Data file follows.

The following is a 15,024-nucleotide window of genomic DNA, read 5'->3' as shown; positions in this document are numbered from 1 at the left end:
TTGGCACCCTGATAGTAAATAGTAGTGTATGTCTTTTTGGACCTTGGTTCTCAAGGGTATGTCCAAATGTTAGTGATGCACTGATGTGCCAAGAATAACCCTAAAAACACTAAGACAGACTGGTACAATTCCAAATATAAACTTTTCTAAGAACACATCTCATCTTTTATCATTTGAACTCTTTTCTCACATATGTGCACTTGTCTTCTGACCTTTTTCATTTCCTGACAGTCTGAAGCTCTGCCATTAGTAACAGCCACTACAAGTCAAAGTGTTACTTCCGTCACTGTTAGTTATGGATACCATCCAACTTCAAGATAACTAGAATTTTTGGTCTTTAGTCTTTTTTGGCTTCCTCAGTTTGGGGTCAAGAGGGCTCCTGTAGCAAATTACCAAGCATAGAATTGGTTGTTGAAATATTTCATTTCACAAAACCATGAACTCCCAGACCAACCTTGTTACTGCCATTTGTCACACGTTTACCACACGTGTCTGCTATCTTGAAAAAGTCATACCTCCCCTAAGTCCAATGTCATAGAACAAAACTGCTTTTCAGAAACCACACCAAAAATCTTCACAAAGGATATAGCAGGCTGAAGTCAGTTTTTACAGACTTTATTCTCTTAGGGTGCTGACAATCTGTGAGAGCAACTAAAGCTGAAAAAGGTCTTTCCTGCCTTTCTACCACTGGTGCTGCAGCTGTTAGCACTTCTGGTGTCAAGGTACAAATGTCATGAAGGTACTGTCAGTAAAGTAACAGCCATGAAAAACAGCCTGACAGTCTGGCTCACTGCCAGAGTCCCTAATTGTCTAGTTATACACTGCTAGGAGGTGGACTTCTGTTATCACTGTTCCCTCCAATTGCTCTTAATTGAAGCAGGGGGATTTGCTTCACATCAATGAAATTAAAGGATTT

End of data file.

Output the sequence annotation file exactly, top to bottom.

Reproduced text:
The following is a 15,024-nucleotide window of genomic DNA, read 5'->3' as shown; positions in this document are numbered from 1 at the left end:
TTGGCACCCTGATAGTAAATAGTAGTGTATGTCTTTTTGGACCTTGGTTCTCAAGGGTATGTCCAAATGTTAGTGATGCACTGATGTGCCAAGAATAACCCTAAAAACACTAAGACAGACTGGTACAATTCCAAATATAAACTTTTCTAAGAACACATCTCATCTTTTATCATTTGAACTCTTTTCTCACATATGTGCACTTGTCTTCTGACCTTTTTCATTTCCTGACAGTCTGAAGCTCTGCCATTAGTAACAGCCACTACAAGTCAAAGTGTTACTTCCGTCACTGTTAGTTATGGATACCATCCAACTTCAAGATAACTAGAATTTTTGGTCTTTAGTCTTTTTTGGCTTCCTCAGTTTGGGGTCAAGAGGGCTCCTGTAGCAAATTACCAAGCATAGAATTGGTTGTTGAAATATTTCATTTCACAAAACCATGAACTCCCAGACCAACCTTGTTACTGCCATTTGTCACACGTTTACCACACGTGTCTGCTATCTTGAAAAAGTCATACCTCCCCTAAGTCCAATGTCATAGAACAAAACTGCTTTTCAGAAACCACACCAAAAATCTTCACAAAGGATATAGCAGGCTGAAGTCAGTTTTTACAGACTTTATTCTCTTAGGGTGCTGACAATCTGTGAGAGCAACTAAAGCTGAAAAAGGTCTTTCCTGCCTTTCTACCACTGGTGCTGCAGCTGTTAGCACTTCTGGTGTCAAGGTACAAATGTCATGAAGGTACTGTCAGTAAAGTAACAGCCATGAAAAACAGCCTGACAGTCTGGCTCACTGCCAGAGTCCCTAATTGTCTAGTTATACACTGCTAGGAGGTGGACTTCTGTTATCACTGTTCCCTCCAATTGCTCTTAATTGAAGCAGGGGGATTTGCTTCACATCAATGAAATTAAAGGATTT